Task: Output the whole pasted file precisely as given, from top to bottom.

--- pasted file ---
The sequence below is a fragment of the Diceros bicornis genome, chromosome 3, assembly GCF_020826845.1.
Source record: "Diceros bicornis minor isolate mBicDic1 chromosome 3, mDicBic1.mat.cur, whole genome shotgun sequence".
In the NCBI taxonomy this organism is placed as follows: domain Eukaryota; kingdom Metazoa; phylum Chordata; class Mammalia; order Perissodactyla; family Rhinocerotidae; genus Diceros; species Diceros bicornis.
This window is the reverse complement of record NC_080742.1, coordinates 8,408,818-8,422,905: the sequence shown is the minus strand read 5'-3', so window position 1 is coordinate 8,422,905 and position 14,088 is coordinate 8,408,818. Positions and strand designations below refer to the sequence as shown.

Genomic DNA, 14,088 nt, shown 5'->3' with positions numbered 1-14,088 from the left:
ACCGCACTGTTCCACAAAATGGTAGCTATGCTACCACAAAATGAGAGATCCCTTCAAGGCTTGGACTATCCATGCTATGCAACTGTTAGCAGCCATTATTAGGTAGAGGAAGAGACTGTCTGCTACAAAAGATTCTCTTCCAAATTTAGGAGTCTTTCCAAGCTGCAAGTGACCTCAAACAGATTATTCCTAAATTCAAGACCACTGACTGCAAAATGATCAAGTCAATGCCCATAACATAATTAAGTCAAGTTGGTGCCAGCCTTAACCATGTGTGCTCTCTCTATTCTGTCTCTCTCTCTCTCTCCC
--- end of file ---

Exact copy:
The sequence below is a fragment of the Diceros bicornis genome, chromosome 3, assembly GCF_020826845.1.
Source record: "Diceros bicornis minor isolate mBicDic1 chromosome 3, mDicBic1.mat.cur, whole genome shotgun sequence".
In the NCBI taxonomy this organism is placed as follows: domain Eukaryota; kingdom Metazoa; phylum Chordata; class Mammalia; order Perissodactyla; family Rhinocerotidae; genus Diceros; species Diceros bicornis.
This window is the reverse complement of record NC_080742.1, coordinates 8,408,818-8,422,905: the sequence shown is the minus strand read 5'-3', so window position 1 is coordinate 8,422,905 and position 14,088 is coordinate 8,408,818. Positions and strand designations below refer to the sequence as shown.

Genomic DNA, 14,088 nt, shown 5'->3' with positions numbered 1-14,088 from the left:
ACCGCACTGTTCCACAAAATGGTAGCTATGCTACCACAAAATGAGAGATCCCTTCAAGGCTTGGACTATCCATGCTATGCAACTGTTAGCAGCCATTATTAGGTAGAGGAAGAGACTGTCTGCTACAAAAGATTCTCTTCCAAATTTAGGAGTCTTTCCAAGCTGCAAGTGACCTCAAACAGATTATTCCTAAATTCAAGACCACTGACTGCAAAATGATCAAGTCAATGCCCATAACATAATTAAGTCAAGTTGGTGCCAGCCTTAACCATGTGTGCTCTCTCTATTCTGTCTCTCTCTCTCTCTCCC